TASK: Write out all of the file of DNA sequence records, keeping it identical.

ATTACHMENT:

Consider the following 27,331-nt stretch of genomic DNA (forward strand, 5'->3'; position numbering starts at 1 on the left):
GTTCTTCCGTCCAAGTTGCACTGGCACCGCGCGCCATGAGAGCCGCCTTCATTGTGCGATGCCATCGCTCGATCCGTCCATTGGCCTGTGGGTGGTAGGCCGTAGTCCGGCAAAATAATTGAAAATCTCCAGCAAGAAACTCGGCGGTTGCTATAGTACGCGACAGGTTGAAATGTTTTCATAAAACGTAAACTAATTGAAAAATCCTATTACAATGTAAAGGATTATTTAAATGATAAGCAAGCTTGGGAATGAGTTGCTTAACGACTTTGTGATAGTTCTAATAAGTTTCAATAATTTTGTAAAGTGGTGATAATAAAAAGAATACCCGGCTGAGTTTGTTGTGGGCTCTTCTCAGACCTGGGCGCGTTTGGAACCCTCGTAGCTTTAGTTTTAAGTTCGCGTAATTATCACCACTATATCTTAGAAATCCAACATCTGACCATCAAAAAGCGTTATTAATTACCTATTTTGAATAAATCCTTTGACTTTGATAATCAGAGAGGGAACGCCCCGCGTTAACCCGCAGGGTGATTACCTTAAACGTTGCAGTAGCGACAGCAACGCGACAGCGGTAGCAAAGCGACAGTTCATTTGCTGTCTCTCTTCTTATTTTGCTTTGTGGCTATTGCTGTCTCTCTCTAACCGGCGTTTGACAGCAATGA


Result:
Consider the following 27,331-nt stretch of genomic DNA (forward strand, 5'->3'; position numbering starts at 1 on the left):
GTTCTTCCGTCCAAGTTGCACTGGCACCGCGCGCCATGAGAGCCGCCTTCATTGTGCGATGCCATCGCTCGATCCGTCCATTGGCCTGTGGGTGGTAGGCCGTAGTCCGGCAAAATAATTGAAAATCTCCAGCAAGAAACTCGGCGGTTGCTATAGTACGCGACAGGTTGAAATGTTTTCATAAAACGTAAACTAATTGAAAAATCCTATTACAATGTAAAGGATTATTTAAATGATAAGCAAGCTTGGGAATGAGTTGCTTAACGACTTTGTGATAGTTCTAATAAGTTTCAATAATTTTGTAAAGTGGTGATAATAAAAAGAATACCCGGCTGAGTTTGTTGTGGGCTCTTCTCAGACCTGGGCGCGTTTGGAACCCTCGTAGCTTTAGTTTTAAGTTCGCGTAATTATCACCACTATATCTTAGAAATCCAACATCTGACCATCAAAAAGCGTTATTAATTACCTATTTTGAATAAATCCTTTGACTTTGATAATCAGAGAGGGAACGCCCCGCGTTAACCCGCAGGGTGATTACCTTAAACGTTGCAGTAGCGACAGCAACGCGACAGCGGTAGCAAAGCGACAGTTCATTTGCTGTCTCTCTTCTTATTTTGCTTTGTGGCTATTGCTGTCTCTCTCTAACCGGCGTTTGACAGCAATGA